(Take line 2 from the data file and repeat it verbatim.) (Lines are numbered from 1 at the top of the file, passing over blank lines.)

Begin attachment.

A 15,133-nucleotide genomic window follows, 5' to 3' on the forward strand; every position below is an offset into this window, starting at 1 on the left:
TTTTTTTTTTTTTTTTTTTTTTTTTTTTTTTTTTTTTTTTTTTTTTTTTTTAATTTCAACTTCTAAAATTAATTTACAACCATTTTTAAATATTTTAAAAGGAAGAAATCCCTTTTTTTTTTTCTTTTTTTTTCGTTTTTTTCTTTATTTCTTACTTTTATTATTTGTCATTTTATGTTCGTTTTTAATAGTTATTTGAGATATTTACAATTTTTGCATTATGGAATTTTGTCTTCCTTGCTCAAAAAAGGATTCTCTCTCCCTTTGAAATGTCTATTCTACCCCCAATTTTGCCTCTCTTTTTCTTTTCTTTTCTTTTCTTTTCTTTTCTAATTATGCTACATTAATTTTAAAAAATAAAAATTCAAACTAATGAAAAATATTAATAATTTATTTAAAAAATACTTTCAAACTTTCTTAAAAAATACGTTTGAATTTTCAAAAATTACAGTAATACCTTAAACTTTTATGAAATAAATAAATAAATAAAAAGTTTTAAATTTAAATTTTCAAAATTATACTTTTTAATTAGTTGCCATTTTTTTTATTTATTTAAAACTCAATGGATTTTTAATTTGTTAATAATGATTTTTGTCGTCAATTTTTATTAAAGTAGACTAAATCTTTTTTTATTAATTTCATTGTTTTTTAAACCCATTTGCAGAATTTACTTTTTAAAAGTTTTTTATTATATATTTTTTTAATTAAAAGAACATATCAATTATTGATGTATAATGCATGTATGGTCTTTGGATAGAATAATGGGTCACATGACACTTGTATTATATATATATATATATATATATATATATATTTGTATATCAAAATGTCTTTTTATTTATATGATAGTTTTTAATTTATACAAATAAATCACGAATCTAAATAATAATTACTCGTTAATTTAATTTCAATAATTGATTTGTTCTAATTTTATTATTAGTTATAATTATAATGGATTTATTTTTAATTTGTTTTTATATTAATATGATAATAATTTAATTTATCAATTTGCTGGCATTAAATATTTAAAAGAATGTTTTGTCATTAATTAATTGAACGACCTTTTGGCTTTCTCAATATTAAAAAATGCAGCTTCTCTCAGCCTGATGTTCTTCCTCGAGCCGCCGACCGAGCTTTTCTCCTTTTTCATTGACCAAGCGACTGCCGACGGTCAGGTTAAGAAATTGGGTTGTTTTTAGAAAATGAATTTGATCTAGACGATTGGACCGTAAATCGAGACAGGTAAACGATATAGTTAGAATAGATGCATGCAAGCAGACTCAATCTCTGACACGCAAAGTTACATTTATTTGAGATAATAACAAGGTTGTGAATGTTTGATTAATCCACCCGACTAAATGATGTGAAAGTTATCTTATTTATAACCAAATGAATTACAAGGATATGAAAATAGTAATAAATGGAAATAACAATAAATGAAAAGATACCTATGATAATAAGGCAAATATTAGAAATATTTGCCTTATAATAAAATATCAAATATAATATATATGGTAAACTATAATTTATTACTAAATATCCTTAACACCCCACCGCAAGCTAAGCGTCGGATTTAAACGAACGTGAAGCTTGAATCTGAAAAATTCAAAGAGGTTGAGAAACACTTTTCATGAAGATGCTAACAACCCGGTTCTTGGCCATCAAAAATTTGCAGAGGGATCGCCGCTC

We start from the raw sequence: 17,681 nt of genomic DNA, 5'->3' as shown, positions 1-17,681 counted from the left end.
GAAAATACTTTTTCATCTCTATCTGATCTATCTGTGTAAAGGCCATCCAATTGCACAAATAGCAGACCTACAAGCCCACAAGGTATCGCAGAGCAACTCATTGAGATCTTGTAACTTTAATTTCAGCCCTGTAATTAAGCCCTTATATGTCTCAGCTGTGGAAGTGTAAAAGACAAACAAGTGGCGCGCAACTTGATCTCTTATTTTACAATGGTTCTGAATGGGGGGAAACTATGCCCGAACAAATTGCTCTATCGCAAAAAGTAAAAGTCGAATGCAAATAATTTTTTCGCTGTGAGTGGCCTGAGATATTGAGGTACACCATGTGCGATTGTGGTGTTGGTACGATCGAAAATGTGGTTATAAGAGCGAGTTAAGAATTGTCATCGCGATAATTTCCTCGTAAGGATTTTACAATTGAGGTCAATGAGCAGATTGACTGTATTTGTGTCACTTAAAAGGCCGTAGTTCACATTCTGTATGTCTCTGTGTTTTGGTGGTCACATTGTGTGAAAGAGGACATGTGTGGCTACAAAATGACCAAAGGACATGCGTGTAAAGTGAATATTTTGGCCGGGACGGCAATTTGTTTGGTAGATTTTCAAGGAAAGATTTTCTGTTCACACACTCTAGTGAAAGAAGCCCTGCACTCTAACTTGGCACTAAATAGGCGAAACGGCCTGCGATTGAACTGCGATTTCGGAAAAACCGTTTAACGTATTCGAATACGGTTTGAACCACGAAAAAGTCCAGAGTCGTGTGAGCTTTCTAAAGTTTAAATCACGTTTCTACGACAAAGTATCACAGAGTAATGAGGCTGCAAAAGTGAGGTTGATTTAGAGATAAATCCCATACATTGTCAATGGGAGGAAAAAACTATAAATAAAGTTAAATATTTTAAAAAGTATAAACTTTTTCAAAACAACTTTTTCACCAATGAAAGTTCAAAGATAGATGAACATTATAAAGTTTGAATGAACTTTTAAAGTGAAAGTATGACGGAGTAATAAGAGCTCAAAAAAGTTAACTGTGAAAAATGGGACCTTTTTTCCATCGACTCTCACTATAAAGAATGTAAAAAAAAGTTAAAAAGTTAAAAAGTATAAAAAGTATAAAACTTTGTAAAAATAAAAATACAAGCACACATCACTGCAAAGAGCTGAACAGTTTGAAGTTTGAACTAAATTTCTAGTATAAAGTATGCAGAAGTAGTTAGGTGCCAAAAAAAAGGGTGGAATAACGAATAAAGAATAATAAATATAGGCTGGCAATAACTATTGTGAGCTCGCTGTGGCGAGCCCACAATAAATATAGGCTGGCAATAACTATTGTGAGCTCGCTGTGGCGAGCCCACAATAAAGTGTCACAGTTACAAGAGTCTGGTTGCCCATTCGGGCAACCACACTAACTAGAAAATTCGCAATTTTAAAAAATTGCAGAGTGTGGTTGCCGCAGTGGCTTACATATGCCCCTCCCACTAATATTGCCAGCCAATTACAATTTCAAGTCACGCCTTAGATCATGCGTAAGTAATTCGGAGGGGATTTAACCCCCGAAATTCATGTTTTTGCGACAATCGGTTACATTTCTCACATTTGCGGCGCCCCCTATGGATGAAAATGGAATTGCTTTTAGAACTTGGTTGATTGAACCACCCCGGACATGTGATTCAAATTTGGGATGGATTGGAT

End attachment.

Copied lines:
TTTTTTTTTTTTTTTTTTTTTTTTTTTTTTTTTTTTTTTTTTTTTTTTTTTAATTTCAACTTCTAAAATTAATTTACAACCATTTTTAAATATTTTAAAAGGAAGAAATCCCTTTTTTTTTTTCTTTTTTTTTCGTTTTTTTCTTTATTTCTTACTTTTATTATTTGTCATTTTATGTTCGTTTTTAATAGTTATTTGAGATATTTACAATTTTTGCATTATGGAATTTTGTCTTCCTTGCTCAAAAAAGGATTCTCTCTCCCTTTGAAATGTCTATTCTACCCCCAATTTTGCCTCTCTTTTTCTTTTCTTTTCTTTTCTTTTCTTTTCTAATTATGCTACATTAATTTTAAAAAATAAAAATTCAAACTAATGAAAAATATTAATAATTTATTTAAAAAATACTTTCAAACTTTCTTAAAAAATACGTTTGAATTTTCAAAAATTACAGTAATACCTTAAACTTTTATGAAATAAATAAATAAATAAAAAGTTTTAAATTTAAATTTTCAAAATTATACTTTTTAATTAGTTGCCATTTTTTTTATTTATTTAAAACTCAATGGATTTTTAATTTGTTAATAATGATTTTTGTCGTCAATTTTTATTAAAGTAGACTAAATCTTTTTTTATTAATTTCATTGTTTTTTAAACCCATTTGCAGAATTTACTTTTTAAAAGTTTTTTATTATATATTTTTTTAATTAAAAGAACATATCAATTATTGATGTATAATGCATGTATGGTCTTTGGATAGAATAATGGGTCACATGACACTTGTATTATATATATATATATATATATATATATATATTTGTATATCAAAATGTCTTTTTATTTATATGATAGTTTTTAATTTATACAAATAAATCACGAATCTAAATAATAATTACTCGTTAATTTAATTTCAATAATTGATTTGTTCTAATTTTATTATTAGTTATAATTATAATGGATTTATTTTTAATTTGTTTTTATATTAATATGATAATAATTTAATTTATCAATTTGCTGGCATTAAATATTTAAAAGAATGTTTTGTCATTAATTAATTGAACGACCTTTTGGCTTTCTCAATATTAAAAAATGCAGCTTCTCTCAGCCTGATGTTCTTCCTCGAGCCGCCGACCGAGCTTTTCTCCTTTTTCATTGACCAAGCGACTGCCGACGGTCAGGTTAAGAAATTGGGTTGTTTTTAGAAAATGAATTTGATCTAGACGATTGGACCGTAAATCGAGACAGGTAAACGATATAGTTAGAATAGATGCATGCAAGCAGACTCAATCTCTGACACGCAAAGTTACATTTATTTGAGATAATAACAAGGTTGTGAATGTTTGATTAATCCACCCGACTAAATGATGTGAAAGTTATCTTATTTATAACCAAATGAATTACAAGGATATGAAAATAGTAATAAATGGAAATAACAATAAATGAAAAGATACCTATGATAATAAGGCAAATATTAGAAATATTTGCCTTATAATAAAATATCAAATATAATATATATGGTAAACTATAATTTATTACTAAATATCCTTAACACCCCACCGCAAGCTAAGCGTCGGATTTAAACGAACGTGAAGCTTGAATCTGAAAAATTCAAAGAGGTTGAGAAACACTTTTCATGAAGATGCTAACAACCCGGTTCTTGGCCATCAAAAATTTGCAGAGGGATCGCCGCTC